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What Others Can Learn From IT

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In my introductory post I wrote about how I want to help in filling the gap in leadership practices between Information Technology and other industries. I focused on practices that IT leaders could learn from other areas. In this article, I’ll focus on the counter perspective.

There’s been an increased interest in Agile methodologies over the last few years. Agile was not born out of IT, but that’s where some of its applications (e.g. Scrum, XP, Kanban) have been widely adopted. Results were so great by comparison to traditional processes that other industries are now adopting Agile methodologies based on IT experiences.

One of the most interesting examples came from Joe Justice, the founder of Team WIKISPEED, who decided to apply Scrum to building… cars (yup – those with engines, 4 wheels, and everything else that’s needed for driving around). In doing that, he is utilizing a number of practices adopted from software developers. I strongly recommend watching his TEDx presentation (see below), where he explains details of the approach – I’m sure every developer will find them very familiar:

Several years ago, I experienced a similar situation myself, while attending a Scrum workshop. It turned out that only a fraction of the attendees had anything to do with software. I met a geologist, a publishing house PM, and lots of other interesting people who had nothing to do with IT. They simply came to the workshop to learn more about the topic that is becoming increasingly famous in the business world, to see in practice what all those geeks have been doing and how Scrum works under the hood.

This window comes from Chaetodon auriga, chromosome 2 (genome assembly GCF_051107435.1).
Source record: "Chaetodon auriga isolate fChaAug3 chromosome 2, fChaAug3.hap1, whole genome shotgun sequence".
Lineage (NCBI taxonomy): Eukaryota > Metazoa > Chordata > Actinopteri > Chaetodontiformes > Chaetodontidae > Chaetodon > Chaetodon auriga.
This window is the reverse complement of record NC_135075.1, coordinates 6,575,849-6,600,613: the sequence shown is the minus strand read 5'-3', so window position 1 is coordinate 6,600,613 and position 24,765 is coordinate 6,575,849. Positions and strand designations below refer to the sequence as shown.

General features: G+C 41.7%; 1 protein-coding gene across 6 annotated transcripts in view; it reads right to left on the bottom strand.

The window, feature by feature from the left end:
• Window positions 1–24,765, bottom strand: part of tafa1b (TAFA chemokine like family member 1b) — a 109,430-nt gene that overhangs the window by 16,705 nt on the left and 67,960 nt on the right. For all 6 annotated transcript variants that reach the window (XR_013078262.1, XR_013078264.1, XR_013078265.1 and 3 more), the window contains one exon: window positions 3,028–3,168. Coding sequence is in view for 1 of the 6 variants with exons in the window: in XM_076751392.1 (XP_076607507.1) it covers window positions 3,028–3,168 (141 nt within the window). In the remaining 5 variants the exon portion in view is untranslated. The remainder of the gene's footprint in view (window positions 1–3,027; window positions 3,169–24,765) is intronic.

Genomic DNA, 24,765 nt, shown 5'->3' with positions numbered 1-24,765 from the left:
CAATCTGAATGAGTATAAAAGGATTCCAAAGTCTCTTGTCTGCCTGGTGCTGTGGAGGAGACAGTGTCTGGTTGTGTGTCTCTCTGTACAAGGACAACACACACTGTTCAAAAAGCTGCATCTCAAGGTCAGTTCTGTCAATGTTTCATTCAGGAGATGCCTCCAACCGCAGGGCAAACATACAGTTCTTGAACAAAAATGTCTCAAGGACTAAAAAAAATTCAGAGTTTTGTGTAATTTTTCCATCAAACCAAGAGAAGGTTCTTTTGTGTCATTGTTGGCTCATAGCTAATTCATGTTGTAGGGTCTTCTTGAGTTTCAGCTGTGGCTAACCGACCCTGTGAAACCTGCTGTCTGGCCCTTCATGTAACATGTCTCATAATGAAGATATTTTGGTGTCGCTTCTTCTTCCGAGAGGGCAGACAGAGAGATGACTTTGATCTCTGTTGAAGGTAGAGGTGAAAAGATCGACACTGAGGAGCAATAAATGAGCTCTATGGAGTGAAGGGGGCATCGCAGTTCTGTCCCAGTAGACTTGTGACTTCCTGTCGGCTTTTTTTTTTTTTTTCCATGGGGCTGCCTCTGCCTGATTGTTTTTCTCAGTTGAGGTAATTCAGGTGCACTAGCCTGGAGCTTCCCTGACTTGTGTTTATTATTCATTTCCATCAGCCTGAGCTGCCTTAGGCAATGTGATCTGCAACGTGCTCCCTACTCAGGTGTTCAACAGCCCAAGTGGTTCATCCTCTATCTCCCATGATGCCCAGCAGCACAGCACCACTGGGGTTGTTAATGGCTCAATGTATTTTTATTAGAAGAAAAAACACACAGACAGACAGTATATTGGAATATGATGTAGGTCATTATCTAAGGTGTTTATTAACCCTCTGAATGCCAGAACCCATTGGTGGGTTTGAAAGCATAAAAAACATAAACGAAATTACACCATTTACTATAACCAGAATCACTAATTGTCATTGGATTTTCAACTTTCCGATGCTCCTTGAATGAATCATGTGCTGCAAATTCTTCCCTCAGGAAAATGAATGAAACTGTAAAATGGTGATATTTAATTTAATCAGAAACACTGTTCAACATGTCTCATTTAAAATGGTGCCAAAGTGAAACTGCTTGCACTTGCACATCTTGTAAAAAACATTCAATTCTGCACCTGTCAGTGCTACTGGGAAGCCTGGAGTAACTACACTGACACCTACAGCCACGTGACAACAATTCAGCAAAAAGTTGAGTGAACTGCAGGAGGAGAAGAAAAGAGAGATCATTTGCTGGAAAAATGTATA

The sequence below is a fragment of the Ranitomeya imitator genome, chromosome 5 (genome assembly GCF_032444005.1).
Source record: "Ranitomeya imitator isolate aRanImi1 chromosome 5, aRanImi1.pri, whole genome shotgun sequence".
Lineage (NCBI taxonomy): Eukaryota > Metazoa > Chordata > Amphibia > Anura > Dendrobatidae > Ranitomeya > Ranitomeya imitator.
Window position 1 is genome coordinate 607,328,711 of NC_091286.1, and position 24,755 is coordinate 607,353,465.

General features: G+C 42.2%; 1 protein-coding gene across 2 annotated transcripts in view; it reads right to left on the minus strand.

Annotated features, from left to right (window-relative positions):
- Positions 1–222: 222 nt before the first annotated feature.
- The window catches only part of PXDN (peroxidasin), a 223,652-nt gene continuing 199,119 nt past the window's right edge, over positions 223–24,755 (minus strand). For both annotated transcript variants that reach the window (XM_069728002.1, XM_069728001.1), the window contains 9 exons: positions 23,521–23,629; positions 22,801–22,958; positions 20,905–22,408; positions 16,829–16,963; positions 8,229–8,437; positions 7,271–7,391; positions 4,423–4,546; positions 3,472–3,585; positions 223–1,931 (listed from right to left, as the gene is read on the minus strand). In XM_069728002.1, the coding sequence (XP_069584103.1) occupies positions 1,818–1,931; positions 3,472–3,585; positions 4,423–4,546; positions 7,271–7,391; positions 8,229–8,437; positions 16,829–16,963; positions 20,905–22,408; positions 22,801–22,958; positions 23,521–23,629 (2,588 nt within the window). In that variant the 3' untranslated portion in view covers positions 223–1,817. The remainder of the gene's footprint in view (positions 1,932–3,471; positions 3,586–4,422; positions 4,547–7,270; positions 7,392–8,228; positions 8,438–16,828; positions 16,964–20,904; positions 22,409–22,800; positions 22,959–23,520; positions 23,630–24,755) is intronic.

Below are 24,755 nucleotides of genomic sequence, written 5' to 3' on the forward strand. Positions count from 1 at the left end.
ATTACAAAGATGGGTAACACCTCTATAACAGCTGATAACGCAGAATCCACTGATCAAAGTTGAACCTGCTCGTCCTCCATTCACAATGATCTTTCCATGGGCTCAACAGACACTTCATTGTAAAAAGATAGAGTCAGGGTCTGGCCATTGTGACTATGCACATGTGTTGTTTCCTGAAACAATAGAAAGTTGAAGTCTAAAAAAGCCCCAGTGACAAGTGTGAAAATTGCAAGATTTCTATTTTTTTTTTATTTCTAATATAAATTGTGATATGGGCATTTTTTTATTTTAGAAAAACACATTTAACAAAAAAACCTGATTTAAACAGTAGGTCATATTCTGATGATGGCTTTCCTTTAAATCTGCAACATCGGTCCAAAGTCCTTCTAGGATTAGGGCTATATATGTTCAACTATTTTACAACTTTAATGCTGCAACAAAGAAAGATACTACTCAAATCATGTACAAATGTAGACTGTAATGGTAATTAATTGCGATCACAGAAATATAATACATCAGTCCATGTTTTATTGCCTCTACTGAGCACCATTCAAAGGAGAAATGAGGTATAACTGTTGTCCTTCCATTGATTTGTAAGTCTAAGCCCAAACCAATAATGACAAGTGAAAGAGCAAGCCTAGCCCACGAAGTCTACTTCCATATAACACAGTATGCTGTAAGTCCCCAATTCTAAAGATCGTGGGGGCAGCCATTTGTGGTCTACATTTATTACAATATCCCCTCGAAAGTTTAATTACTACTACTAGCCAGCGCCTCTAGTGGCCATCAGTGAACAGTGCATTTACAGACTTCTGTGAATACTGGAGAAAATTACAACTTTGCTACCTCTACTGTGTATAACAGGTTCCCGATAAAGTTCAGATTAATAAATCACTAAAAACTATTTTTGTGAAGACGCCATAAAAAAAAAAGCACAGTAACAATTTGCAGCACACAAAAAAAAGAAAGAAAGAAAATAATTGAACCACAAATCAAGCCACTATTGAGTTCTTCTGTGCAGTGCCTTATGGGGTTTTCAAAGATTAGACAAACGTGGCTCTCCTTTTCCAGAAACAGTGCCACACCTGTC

People from both worlds, IT and business, can learn and benefit from each other. I trust the articles published here will be of use and value to the wider audience.

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Why I Decided To Write This Blog

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I’ve been leading software development teams for over 7 years now, and throughout this time, I’ve encountered great content published in the industry: books, articles, videos, presentations and lots of other stuff. Almost all of that knowledge was either purely technical (describing a specific technology or a set of programming practices), or related to particular software development processes. Unfortunately, there wasn’t much about the general aspects of team management in IT.

Sure, there are lots of blogs about Scrum, Kanban and other methods of driving software projects, but I’ve been always lacking a solid resource about people stuff – describing how to lead others, build your authority, manage relationships properly, coach team members, resolve conflicts, communicate feedback… Lots of the soft skills that other industries train their people in very early when they get the role (well, in good companies at least).

For an IT person, when they become a manager of some sort, it is difficult to shift the focus from technical aspects, and they are often left on their own to figure it out. The most curious ones will get to some general management resources – and there are many great ones, of course, but applying them in a quite specific IT environment may be challenging and could raise a lot of questions.

And that’s the gap I want to fill with this blog: gather the knowledge at the interface of Management and Software Development. Some of it will be from my own experiences, other pieces may come from various external sources. I am also hoping for lots of good discussion and knowledge exchange with all the development managers, team leads and lead engineers out there!

I would also like to help those who want to become technical leaders, or have recently started in that role. I still have much to learn myself, but I believe some of my experiences can prove valuable.

So let’s see how it goes – at the moment I have a number of ideas for articles, but I would love to hear topic suggestions from you, Dear Readers – please remember to mention them in the comments.

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